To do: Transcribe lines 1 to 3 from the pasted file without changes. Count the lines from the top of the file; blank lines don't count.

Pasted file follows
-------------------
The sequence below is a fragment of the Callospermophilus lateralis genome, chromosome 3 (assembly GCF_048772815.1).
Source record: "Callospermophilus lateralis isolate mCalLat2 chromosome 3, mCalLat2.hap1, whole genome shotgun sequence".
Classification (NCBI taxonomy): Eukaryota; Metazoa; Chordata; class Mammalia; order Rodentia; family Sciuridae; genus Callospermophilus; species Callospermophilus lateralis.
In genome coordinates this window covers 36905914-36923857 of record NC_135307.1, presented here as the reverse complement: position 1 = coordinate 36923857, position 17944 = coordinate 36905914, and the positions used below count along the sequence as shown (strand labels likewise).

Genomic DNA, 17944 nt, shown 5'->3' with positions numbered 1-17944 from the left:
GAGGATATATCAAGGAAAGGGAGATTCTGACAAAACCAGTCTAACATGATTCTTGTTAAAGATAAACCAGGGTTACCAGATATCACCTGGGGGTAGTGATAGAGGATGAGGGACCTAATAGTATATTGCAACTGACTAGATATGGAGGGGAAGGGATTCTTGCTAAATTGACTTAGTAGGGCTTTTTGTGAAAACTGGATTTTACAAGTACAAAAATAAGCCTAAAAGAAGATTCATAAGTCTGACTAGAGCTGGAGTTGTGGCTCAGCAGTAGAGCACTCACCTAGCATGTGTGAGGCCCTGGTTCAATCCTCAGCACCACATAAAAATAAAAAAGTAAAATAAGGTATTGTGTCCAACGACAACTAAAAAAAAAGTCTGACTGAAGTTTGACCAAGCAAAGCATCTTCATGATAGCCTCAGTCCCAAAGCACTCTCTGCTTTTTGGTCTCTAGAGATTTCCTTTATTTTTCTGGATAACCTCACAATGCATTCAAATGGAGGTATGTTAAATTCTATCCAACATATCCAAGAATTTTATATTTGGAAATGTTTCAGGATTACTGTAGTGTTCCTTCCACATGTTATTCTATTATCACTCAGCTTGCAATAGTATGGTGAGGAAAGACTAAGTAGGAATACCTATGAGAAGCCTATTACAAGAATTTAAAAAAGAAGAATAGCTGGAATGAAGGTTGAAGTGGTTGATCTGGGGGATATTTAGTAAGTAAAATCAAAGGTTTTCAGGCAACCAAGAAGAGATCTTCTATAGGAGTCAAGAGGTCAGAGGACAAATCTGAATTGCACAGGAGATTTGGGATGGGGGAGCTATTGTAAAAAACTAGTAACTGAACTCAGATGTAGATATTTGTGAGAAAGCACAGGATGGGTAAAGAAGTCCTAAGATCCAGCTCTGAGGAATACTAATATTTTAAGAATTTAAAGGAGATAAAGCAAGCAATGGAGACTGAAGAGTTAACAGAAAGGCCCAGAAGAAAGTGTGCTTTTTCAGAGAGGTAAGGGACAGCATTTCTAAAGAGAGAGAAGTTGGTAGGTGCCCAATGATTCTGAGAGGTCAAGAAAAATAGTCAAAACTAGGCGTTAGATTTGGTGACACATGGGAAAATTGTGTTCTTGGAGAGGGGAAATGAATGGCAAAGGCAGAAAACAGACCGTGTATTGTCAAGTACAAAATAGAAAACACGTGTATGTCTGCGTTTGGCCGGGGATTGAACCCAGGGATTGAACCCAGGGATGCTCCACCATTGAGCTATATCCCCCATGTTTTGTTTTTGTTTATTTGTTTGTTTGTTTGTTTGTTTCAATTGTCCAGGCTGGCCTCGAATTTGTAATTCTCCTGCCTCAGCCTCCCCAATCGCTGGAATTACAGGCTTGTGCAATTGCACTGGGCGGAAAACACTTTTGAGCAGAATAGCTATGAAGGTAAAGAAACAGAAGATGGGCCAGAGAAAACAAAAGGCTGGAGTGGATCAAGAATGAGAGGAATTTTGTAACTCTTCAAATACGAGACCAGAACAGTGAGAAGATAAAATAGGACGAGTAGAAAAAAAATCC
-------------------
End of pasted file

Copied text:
The sequence below is a fragment of the Callospermophilus lateralis genome, chromosome 3 (assembly GCF_048772815.1).
Source record: "Callospermophilus lateralis isolate mCalLat2 chromosome 3, mCalLat2.hap1, whole genome shotgun sequence".
Classification (NCBI taxonomy): Eukaryota; Metazoa; Chordata; class Mammalia; order Rodentia; family Sciuridae; genus Callospermophilus; species Callospermophilus lateralis.